'It’s Never Just a Legal Issue—It’s a Human Issue'

To October Pro Bono Volunteer Morgan Gehrls, It’s Important to Also Lend a Sympathetic Ear

Editor's note: The Pro Bono Board, a student group committed to expanding pro bono knowledge and opportunities to students, names a Pro Bono Volunteer of the Month. The winner for October is Morgan Gehrls, ’20Carly Owens, ’20, a member of the board, wrote this story on her work.  For more information on pro bono work, visit the Pro Bono Service Initiative website or contact Nura Maznavi in the Office of Career Services.

Morgan Gehrls, ’20, knew she wanted to get involved in several pro bono opportunities during her first year of law school. Now as a second year, she is continuing this commitment to service by taking on leadership roles.

Gehrls first got involved with the NLG Prisoner Letter Writing as a 1L. This program, which is facilitated by UChicago’s National Lawyers’ Guild (NLG) and partners with the National Center for Lesbian Rights (NCLR), focuses on providing prisoners with legal advice through the exchange of letters. But it is also about much more, Gehrls found. When attending the weekly workshops she was able to not only learn more about legal research and writing, but also connect with older students and talk to them about law school. Now Gehrls will be running the clinic and hopes to facilitate a space where students have a similar experience to hers. In addition to planning training and providing feedback on students’ letters, Gehrls wants the workshops to be a space where students can learn about public service jobs and other activities in law school.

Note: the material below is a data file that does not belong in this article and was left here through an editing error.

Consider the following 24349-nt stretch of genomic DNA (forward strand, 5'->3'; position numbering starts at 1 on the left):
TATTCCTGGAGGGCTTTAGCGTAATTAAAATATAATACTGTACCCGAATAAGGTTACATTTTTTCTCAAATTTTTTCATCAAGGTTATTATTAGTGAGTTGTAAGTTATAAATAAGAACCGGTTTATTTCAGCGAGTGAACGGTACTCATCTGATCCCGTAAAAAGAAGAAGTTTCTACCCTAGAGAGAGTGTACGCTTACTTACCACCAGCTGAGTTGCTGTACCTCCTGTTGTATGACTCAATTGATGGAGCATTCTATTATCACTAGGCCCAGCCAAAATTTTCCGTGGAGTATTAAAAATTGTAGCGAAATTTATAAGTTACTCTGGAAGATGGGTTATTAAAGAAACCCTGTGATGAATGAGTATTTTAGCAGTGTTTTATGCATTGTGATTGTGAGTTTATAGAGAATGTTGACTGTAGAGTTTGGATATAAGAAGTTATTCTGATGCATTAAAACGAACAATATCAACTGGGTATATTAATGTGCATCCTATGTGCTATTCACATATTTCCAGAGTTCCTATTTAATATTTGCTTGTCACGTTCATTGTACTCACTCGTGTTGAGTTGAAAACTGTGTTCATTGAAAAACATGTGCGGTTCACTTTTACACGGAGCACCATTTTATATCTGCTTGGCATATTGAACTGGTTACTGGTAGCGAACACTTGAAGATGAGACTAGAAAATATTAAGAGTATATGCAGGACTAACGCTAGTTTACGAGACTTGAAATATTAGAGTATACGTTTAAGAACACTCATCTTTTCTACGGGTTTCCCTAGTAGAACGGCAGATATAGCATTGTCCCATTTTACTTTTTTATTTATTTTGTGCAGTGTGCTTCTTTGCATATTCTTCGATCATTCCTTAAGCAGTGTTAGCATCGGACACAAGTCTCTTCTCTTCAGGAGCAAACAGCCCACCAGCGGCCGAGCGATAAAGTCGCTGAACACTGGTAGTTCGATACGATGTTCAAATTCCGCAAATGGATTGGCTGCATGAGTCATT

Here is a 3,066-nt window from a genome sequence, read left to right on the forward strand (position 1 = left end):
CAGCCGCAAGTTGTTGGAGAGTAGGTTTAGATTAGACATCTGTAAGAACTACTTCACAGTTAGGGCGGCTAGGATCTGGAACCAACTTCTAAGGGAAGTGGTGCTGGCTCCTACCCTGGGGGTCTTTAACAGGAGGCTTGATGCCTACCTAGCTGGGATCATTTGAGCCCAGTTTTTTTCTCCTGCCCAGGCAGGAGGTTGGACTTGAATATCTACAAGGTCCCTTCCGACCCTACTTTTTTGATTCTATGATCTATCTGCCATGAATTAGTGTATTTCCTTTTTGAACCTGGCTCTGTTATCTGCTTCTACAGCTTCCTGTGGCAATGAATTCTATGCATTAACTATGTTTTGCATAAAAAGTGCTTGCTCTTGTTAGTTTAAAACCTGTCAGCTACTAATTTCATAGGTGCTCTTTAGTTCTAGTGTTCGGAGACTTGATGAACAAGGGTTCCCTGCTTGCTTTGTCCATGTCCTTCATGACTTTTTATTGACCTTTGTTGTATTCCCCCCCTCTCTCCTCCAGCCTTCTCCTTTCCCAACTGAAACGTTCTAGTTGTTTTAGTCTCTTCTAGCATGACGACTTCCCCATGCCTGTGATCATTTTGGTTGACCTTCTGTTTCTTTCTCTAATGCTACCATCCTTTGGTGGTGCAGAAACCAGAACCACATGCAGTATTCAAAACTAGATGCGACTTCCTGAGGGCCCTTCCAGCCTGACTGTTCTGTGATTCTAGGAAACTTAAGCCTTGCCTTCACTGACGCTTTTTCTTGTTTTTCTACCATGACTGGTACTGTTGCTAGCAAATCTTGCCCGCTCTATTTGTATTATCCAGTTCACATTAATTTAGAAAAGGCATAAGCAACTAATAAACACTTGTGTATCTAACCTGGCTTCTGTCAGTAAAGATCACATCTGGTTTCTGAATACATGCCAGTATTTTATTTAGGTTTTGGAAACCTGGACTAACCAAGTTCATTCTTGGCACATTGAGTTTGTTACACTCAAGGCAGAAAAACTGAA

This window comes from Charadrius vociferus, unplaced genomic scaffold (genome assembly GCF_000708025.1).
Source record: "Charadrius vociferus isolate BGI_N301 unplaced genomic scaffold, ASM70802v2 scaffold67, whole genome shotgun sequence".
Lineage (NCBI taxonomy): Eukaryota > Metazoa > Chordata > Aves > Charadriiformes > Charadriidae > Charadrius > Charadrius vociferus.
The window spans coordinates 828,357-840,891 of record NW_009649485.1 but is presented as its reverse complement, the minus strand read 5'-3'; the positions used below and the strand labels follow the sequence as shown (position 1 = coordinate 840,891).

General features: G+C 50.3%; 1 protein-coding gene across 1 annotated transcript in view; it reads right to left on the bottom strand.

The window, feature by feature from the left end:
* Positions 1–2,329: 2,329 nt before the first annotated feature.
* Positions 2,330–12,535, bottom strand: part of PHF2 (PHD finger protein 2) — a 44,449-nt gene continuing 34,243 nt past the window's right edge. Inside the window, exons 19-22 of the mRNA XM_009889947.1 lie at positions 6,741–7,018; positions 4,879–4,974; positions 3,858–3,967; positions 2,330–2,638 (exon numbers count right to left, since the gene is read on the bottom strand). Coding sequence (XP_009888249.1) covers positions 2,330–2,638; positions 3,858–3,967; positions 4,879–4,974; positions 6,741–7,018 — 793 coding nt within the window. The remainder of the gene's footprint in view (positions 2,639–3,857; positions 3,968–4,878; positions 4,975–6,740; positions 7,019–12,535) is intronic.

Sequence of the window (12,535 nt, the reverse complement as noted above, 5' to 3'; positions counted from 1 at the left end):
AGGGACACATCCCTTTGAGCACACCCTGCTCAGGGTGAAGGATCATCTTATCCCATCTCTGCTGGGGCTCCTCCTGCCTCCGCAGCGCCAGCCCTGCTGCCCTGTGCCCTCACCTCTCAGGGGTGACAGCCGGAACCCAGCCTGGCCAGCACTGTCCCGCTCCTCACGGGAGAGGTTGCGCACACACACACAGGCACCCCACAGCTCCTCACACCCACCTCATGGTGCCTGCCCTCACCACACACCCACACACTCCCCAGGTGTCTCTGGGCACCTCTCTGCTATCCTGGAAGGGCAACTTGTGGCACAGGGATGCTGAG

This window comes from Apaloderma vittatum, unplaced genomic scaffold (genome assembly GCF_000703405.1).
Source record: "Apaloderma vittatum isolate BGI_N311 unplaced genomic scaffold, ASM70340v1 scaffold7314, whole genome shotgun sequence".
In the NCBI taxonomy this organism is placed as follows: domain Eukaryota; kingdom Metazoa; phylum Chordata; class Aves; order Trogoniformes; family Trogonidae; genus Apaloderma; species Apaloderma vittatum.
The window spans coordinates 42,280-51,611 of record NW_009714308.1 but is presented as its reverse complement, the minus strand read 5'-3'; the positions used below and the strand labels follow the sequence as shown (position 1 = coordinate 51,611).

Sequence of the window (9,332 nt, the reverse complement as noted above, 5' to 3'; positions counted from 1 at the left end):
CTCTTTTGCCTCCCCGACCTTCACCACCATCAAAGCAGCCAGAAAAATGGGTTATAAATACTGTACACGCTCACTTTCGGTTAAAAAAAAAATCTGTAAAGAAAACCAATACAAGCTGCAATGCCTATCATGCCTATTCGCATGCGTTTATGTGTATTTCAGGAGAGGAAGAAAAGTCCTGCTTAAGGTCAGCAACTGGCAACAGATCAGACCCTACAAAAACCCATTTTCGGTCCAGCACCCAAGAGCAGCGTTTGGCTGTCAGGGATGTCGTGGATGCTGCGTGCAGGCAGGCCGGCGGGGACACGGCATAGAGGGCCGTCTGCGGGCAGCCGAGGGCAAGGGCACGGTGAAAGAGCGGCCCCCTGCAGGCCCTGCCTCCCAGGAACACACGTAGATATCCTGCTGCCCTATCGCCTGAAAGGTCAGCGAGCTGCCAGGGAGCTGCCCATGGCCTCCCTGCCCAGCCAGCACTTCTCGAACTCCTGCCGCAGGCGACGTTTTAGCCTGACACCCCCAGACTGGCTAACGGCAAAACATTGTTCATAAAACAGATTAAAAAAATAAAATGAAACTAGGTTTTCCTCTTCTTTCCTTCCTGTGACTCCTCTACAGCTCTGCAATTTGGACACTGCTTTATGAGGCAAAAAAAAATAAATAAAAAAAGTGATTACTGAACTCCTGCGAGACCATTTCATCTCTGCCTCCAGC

One of the other opportunities she is particularly excited about is the Legal Observer program also run by NLG.

“Legal observation is highly relevant because we’re entering a period of time where people who don’t normally protest may begin to,” she said.

The Legal Observer program works with the Chicago NLG chapter to monitor protests or marches. The goal is to train students to act as an impartial third party that monitors police interactions with citizens. Gehrls knows how important this can be—when people are arrested at a protest, getting their name and connecting them to legal aid helps ensure they receive proper representation. Gehrls helped monitor a protest that took place when former White House chief strategist Steve Bannon spoke at the University of Chicago, and she plans to be on call for others as they arise.  

Gehrls also helps with telephone intake  for Equip for Equality, a Chicago legal non-profit focused on nondiscrimination for people with disabilities. Through this work, she has learned to balance listening to her clients while also identifying their legal needs.

Many of the clients Gehrls has talked to have legal issues as well as problems not addressed through the legal system. Because of this, she has learned the importance of dealing with the issue as a whole. Sometimes there may be entangled issues such as housing, divorce, and mental illness. Gehrls encourages clients to feel comfortable sharing all aspects. Even if something may not have a legal solution, she hopes to connect them with other resources that can help.

“When clients have issues it’s never just a legal issue,” Gehrls said. “It’s a human issue.”